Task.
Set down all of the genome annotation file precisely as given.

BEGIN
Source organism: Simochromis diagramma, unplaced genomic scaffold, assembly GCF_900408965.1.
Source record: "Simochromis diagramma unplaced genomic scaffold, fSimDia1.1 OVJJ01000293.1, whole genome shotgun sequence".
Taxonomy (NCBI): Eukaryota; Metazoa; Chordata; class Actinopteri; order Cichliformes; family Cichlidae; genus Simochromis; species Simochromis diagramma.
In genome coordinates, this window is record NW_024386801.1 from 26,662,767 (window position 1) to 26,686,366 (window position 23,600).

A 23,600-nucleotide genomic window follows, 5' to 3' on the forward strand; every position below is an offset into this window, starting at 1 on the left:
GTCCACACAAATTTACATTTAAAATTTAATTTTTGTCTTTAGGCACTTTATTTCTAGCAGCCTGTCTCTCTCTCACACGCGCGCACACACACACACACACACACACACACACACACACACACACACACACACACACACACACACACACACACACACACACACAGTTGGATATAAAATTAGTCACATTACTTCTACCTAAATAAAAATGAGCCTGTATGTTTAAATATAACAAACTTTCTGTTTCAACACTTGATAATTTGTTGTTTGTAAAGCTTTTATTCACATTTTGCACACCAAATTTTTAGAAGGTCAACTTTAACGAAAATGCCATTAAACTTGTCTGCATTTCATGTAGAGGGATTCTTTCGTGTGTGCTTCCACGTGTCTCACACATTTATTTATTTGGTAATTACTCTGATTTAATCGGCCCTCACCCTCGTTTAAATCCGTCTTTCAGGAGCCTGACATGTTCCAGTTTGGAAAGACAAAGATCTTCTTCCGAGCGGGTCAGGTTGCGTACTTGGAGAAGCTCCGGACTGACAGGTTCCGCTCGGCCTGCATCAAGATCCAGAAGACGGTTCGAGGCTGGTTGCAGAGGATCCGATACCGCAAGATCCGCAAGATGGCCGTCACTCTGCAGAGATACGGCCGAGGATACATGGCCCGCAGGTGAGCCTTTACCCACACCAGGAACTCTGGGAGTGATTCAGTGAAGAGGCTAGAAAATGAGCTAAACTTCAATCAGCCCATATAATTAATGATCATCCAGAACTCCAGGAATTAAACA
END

Source organism: Simochromis diagramma, unplaced genomic scaffold, assembly GCF_900408965.1.
Source record: "Simochromis diagramma unplaced genomic scaffold, fSimDia1.1 OVJJ01000293.1, whole genome shotgun sequence".
Taxonomy (NCBI): Eukaryota; Metazoa; Chordata; class Actinopteri; order Cichliformes; family Cichlidae; genus Simochromis; species Simochromis diagramma.
In genome coordinates, this window is record NW_024386801.1 from 26,662,767 (window position 1) to 26,686,366 (window position 23,600).

A 23,600-nucleotide genomic window follows, 5' to 3' on the forward strand; every position below is an offset into this window, starting at 1 on the left:
GTCCACACAAATTTACATTTAAAATTTAATTTTTGTCTTTAGGCACTTTATTTCTAGCAGCCTGTCTCTCTCTCACACGCGCGCACACACACACACACACACACACACACACACACACACACACACACACACACACACACACACACACACACACACACACACAGTTGGATATAAAATTAGTCACATTACTTCTACCTAAATAAAAATGAGCCTGTATGTTTAAATATAACAAACTTTCTGTTTCAACACTTGATAATTTGTTGTTTGTAAAGCTTTTATTCACATTTTGCACACCAAATTTTTAGAAGGTCAACTTTAACGAAAATGCCATTAAACTTGTCTGCATTTCATGTAGAGGGATTCTTTCGTGTGTGCTTCCACGTGTCTCACACATTTATTTATTTGGTAATTACTCTGATTTAATCGGCCCTCACCCTCGTTTAAATCCGTCTTTCAGGAGCCTGACATGTTCCAGTTTGGAAAGACAAAGATCTTCTTCCGAGCGGGTCAGGTTGCGTACTTGGAGAAGCTCCGGACTGACAGGTTCCGCTCGGCCTGCATCAAGATCCAGAAGACGGTTCGAGGCTGGTTGCAGAGGATCCGATACCGCAAGATCCGCAAGATGGCCGTCACTCTGCAGAGATACGGCCGAGGATACATGGCCCGCAGGTGAGCCTTTACCCACACCAGGAACTCTGGGAGTGATTCAGTGAAGAGGCTAGAAAATGAGCTAAACTTCAATCAGCCCATATAATTAATGATCATCCAGAACTCCAGGAATTAAACA